The good God would not inspire unattainable desires; I can, then, in spite of my littleness, aspire to sanctity. For me to become greater is impossible; I must put up with myself just as I am with all my imperfections. But I wish to find the way to go to Heaven by a very straight, short, completely new little way. We are in a century of inventions: now one does not even have to take the trouble to climb the steps of a stairway; in the homes of the rich an elevator replaces them nicely. I, too, would like to find an elevator to lift me up to Jesus, for I am too little to climb the rough stair-way of perfection. So I have looked in the books of the saints for a sign of the elevator I long for, and I have read these words proceeding from the mouth of eternal Wisdom: “He that is a little one, let him turn to me.” I came, knowing that I had found what I was seeking, and wanting to know, O my God, what You would do with the little one who would answer Your call, and this is what I found: “As one whom the mother caresses, so will I comfort you. You shall be carried at the breasts and upon the knees they shall caress you.” Never have more tender words come to make my soul rejoice. The elevator which must raise me to the heavens is Your arms, O Jesus! For that I do not need to grow; on the contrary, I must necessarily remain small, become smaller and smaller. O my God, You have surpassed what I expected, and I want to sing Your mercies.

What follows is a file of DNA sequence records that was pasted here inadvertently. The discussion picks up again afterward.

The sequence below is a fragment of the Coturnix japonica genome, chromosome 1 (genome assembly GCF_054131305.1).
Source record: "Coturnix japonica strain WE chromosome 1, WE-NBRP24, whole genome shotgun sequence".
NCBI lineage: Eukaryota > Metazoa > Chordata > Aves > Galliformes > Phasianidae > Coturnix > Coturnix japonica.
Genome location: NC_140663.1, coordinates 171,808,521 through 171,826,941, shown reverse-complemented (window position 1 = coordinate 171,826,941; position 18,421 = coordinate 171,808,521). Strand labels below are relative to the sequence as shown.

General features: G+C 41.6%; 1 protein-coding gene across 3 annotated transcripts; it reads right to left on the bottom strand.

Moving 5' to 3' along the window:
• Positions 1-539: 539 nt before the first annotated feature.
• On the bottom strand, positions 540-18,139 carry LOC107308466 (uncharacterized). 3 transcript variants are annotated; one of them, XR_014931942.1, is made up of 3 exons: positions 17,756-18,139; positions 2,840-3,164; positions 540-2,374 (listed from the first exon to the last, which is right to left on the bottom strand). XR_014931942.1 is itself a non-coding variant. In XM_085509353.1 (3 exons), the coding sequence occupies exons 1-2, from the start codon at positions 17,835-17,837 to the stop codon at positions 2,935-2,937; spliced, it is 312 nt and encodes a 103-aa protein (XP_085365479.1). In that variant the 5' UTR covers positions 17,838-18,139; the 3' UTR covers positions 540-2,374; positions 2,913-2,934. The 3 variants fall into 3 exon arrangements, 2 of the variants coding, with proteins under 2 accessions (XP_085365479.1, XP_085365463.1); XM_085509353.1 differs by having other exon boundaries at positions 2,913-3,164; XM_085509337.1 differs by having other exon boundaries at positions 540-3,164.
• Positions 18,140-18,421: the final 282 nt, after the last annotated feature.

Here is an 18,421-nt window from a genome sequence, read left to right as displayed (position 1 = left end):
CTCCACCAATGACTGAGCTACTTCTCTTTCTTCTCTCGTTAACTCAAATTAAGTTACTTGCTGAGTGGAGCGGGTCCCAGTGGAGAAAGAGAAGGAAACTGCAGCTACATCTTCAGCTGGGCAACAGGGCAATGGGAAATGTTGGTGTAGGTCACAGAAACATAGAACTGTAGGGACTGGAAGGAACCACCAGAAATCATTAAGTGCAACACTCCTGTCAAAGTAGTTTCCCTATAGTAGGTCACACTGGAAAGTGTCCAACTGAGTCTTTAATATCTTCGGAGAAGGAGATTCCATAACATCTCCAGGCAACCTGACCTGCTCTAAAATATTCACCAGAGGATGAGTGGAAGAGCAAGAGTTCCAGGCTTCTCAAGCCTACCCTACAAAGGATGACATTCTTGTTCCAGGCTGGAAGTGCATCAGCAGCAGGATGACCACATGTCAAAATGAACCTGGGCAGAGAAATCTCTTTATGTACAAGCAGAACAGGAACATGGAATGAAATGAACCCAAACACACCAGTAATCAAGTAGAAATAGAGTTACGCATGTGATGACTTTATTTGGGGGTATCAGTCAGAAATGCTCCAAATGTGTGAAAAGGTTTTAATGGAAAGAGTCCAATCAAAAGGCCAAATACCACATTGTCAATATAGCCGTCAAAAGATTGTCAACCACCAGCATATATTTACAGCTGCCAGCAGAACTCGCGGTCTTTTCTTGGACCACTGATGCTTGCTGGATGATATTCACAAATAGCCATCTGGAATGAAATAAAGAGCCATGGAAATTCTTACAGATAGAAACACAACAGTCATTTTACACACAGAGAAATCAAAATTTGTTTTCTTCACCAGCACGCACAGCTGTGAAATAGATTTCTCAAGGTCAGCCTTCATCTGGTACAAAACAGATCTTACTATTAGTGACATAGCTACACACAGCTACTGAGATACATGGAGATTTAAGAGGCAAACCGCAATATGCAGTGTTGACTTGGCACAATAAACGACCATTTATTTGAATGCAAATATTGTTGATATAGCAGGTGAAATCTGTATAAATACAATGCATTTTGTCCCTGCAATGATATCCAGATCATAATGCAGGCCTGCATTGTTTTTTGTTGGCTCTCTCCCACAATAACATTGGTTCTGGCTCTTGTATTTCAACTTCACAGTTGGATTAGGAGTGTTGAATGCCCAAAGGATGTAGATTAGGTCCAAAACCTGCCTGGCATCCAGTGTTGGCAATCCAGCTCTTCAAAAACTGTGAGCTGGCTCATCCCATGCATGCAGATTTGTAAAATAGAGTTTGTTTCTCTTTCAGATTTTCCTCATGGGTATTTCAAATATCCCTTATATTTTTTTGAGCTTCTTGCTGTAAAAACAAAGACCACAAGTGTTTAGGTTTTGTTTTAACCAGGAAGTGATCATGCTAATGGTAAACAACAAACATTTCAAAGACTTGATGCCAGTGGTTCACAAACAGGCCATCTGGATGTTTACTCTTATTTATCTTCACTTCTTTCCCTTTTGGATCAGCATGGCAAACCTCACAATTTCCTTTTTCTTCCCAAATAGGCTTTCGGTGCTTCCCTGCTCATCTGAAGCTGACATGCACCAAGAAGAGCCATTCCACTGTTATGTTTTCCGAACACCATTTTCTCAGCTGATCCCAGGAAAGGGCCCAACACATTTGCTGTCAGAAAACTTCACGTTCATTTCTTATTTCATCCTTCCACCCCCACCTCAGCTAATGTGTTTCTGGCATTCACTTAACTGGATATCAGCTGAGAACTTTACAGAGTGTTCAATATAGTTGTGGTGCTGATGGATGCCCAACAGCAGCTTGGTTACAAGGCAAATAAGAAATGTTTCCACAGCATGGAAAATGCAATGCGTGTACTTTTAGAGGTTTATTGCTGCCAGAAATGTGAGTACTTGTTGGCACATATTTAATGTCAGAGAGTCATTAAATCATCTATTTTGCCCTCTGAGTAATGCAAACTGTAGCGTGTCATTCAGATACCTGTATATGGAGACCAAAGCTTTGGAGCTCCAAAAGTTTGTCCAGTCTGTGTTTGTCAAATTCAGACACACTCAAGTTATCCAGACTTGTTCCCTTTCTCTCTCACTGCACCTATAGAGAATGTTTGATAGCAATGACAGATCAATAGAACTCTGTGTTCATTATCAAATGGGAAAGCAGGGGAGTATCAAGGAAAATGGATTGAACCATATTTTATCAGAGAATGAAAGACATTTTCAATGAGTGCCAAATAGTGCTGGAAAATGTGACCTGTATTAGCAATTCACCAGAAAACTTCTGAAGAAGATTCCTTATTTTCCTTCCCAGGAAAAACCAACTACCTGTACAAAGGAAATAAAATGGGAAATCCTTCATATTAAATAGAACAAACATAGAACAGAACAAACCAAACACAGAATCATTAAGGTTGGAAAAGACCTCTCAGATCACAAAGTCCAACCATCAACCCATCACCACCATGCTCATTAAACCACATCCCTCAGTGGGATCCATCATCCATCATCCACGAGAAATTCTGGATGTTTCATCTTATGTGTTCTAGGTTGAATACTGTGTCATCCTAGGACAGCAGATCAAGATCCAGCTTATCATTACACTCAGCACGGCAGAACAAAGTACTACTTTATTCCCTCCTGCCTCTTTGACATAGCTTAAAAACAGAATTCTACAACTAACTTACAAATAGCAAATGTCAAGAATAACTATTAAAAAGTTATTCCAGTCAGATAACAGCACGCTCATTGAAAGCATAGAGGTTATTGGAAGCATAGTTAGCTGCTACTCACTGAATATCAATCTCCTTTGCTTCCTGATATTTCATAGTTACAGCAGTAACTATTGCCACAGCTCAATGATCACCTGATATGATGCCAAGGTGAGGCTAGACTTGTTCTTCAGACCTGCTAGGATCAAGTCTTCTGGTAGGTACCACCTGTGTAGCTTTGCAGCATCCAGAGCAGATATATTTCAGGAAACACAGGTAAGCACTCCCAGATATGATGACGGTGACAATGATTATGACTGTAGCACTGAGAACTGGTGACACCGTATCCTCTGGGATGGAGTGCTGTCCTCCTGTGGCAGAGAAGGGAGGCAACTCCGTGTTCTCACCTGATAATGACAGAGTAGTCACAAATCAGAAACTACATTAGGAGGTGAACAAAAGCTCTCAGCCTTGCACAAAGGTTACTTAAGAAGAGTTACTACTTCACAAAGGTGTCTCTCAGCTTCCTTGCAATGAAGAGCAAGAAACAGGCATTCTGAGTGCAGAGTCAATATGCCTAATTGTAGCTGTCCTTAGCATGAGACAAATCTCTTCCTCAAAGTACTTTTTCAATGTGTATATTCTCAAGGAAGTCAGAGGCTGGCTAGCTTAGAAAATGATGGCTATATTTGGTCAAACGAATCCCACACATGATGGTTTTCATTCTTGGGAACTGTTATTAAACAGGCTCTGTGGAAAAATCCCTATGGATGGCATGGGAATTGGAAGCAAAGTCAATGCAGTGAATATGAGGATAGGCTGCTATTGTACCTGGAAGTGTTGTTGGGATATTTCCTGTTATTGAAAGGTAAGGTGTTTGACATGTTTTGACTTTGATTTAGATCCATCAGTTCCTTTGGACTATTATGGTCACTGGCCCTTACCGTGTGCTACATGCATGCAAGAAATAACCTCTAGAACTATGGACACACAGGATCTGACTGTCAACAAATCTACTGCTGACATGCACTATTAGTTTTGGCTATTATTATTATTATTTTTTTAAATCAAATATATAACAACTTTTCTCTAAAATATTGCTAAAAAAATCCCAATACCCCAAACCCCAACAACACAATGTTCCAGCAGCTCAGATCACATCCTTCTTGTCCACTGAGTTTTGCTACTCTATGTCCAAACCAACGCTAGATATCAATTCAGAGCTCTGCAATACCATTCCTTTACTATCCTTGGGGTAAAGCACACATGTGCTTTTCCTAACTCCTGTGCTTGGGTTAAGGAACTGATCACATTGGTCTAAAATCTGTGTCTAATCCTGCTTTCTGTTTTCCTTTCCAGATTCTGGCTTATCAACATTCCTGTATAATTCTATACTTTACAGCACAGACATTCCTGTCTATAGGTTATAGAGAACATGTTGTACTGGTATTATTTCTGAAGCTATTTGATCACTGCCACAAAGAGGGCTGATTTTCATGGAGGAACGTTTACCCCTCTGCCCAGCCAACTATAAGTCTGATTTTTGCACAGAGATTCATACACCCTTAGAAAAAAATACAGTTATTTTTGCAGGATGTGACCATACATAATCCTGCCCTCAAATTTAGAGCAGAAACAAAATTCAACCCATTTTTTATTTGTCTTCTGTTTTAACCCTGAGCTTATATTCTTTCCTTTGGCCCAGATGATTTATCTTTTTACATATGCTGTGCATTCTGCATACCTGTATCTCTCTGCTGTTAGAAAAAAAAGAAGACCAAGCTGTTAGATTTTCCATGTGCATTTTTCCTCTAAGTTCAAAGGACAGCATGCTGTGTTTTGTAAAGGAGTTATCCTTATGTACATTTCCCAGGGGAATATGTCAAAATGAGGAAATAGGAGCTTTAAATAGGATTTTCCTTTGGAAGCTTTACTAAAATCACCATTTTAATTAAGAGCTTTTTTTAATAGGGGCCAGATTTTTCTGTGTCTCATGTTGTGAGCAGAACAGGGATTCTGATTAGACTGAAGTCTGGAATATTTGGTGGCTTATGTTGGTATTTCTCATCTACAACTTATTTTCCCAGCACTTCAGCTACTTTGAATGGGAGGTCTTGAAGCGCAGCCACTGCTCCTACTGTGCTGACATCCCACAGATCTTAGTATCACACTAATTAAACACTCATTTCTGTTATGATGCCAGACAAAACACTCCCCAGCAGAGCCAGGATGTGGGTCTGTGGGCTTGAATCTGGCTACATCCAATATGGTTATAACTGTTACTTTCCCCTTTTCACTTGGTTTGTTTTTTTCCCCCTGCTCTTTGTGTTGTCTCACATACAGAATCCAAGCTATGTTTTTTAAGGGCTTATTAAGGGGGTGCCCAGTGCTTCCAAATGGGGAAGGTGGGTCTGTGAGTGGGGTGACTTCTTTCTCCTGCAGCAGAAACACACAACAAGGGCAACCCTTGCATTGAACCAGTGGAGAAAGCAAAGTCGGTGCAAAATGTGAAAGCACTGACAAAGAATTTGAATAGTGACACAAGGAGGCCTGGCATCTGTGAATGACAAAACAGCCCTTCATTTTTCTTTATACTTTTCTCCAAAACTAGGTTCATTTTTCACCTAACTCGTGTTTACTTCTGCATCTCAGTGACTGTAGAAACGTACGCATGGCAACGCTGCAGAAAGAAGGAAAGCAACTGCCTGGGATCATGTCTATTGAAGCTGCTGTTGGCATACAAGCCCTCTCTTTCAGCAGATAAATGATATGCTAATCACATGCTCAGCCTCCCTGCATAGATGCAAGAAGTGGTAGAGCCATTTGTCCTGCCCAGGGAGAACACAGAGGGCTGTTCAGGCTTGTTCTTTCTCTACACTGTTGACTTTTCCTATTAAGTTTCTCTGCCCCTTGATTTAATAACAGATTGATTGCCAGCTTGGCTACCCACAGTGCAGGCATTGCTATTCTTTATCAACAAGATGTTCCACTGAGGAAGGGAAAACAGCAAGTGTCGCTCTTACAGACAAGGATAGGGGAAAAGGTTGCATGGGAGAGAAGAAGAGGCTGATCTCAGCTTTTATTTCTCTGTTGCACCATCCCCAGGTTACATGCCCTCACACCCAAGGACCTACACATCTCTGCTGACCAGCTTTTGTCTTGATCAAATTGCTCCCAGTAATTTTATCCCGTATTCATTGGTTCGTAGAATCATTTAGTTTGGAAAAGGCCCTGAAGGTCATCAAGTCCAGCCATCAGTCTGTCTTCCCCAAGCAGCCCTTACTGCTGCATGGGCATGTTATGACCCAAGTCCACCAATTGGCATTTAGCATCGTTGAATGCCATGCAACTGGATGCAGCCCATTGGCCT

-St. Therese of Lisieux, "Story of a Soul: The Autobiography of St. Therese of Lisieux"